These trucks actually came from the factory with no provision for alignment of the upper a-arms. There is a special tool that cuts a slot out of just a bolt hole. The 1st alignment was expensive because the a-arm had to be removed to cut the slots. The adjustment cams also had to be purchased.
 

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I think what you are thinking of is just like a washer that goes outside the bushings front and rear.
These trucks actually came from the factory with no provision for alignment of the upper a-arms. There is a special tool that cuts a slot out of just a bolt hole. The 1st alignment was expensive because the a-arm had to be removed to cut the slots. The adjustment cams also had to be purchased.
That's just the way I remember it, bk. After I rebuilt all the suspension in my '93 C2500 I took it for alignment. The fellow that did the job told me he had to torch those slots in the frame upper A arm brackets even though they're crimped at the factory and supposed to come out with a hammer and punch. Said he always has to torch them. If the attached pictures come out, you can see the crimped slot shown in Fig. 4, item 47. That's got to come out. Here's the text that goes with the pictures:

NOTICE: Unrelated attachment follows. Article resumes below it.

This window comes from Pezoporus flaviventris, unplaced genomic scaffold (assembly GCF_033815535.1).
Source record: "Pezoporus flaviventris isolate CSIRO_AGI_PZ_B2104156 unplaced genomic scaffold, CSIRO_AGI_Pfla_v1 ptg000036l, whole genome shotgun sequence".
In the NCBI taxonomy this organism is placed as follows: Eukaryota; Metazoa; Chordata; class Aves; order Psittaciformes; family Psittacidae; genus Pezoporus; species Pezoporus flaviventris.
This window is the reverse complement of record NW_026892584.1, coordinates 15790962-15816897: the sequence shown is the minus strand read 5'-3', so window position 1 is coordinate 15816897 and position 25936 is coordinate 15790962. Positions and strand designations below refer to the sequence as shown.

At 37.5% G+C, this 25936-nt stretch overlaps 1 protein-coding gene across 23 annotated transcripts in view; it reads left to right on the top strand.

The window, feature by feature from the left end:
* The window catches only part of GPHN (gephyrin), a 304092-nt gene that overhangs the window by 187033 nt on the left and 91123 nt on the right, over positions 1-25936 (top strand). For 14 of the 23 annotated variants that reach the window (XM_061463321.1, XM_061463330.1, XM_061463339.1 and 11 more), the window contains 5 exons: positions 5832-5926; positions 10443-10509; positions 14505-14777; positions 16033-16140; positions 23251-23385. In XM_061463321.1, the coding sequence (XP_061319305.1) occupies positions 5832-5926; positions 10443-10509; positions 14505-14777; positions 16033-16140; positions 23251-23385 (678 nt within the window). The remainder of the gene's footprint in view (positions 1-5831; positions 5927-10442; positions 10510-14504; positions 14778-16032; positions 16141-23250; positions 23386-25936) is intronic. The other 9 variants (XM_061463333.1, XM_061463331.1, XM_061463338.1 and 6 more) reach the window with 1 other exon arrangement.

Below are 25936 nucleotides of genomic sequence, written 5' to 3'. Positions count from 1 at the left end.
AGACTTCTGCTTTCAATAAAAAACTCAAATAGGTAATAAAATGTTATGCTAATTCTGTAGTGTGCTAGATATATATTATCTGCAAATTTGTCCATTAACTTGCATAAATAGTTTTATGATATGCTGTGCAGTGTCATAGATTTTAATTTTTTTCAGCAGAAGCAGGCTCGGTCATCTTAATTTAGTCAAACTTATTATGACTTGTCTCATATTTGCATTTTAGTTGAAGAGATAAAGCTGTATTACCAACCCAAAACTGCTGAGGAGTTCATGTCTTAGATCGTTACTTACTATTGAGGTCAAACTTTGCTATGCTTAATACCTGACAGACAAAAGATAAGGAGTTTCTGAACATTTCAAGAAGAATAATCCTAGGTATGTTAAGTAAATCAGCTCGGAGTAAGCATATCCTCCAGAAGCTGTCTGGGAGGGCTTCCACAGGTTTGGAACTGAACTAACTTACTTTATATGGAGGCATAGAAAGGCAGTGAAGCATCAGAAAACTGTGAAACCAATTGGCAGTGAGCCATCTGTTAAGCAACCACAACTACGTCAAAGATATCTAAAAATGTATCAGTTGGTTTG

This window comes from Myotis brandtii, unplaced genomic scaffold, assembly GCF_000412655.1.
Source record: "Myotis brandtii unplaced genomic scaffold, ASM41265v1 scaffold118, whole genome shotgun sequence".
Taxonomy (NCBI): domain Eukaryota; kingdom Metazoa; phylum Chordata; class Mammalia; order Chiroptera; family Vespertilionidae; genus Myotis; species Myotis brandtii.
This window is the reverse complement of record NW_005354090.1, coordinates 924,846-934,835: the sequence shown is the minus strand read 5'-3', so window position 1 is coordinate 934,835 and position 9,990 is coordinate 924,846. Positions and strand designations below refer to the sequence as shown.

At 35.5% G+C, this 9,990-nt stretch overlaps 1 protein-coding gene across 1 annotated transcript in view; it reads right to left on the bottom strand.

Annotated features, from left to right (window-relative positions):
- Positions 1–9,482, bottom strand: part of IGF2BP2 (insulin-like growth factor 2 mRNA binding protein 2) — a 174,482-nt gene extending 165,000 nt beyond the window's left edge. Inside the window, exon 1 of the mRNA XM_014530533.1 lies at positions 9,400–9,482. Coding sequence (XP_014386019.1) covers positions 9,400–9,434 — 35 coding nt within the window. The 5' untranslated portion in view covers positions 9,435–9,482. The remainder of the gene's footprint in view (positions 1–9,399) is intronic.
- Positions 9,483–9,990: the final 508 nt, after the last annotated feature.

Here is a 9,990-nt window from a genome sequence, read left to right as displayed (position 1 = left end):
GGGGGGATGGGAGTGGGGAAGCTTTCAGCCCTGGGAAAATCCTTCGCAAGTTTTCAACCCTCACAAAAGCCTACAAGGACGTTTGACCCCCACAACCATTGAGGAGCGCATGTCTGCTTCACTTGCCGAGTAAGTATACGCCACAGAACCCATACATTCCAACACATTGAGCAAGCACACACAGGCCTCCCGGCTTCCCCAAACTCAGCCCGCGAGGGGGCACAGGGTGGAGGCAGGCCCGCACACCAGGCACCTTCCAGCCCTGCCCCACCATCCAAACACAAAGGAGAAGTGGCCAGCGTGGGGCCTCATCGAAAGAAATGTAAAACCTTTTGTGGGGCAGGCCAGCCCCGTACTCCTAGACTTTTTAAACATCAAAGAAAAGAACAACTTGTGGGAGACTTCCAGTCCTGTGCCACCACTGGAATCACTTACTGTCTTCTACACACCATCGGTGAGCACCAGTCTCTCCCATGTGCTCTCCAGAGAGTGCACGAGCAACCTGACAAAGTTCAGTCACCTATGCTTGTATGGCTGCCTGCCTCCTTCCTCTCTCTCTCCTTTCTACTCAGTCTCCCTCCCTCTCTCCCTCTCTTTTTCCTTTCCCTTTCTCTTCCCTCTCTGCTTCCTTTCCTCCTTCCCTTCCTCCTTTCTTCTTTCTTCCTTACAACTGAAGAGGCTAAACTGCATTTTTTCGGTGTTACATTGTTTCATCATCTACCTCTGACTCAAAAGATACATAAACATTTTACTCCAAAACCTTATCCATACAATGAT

"As originally installed, the upper control arm cannot be adjusted for camber or caster. However, if the camber or caster is measured and found to be out of specification, the camber and caster can be set to proper specifications using adjustment kit 15538596, or equivalent. To install, proceed as follows:

1.Raise and support vehicle and lower control arms, then remove nut (60), washer (61) and bolt (62) from upper control arm bracket (44). Discard nut, washer and bolt.
2.Remove large washers (40), Figs. 3 and 4, which are welded to the upper control arm frame brackets.
3.Remove weld beads from the upper control arm bracket. Grind area smooth.
4.Install adjusting cams (49) to bracket (44).
5.Install bolt (48) and nut (50).
6.Adjust camber and caster to specifications by rotating bolt head. Tighten nuts to specification. See Steering and Suspension/Tires, Wheels and Alignment/Specifications/Mechanical ."
 

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I saw the special "Knock out" tool in the GM manual. Of coarse, it was only available to dealers.
 

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So if the adjustment cam is just a washer sandwiched on either side of a bushing that only has a hole running through the CENTER; how does that adjust while allowing the bushing to seat properly and function?

Never mind, that's where the slot in the control arm comes in...

Yep, I'll wake up.:facepalm:

I'm just amazed that's how it came from factory!!!
 

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No doubt a bean counter decision. They saved a few cents on every one produced and made money selling the kits and tool.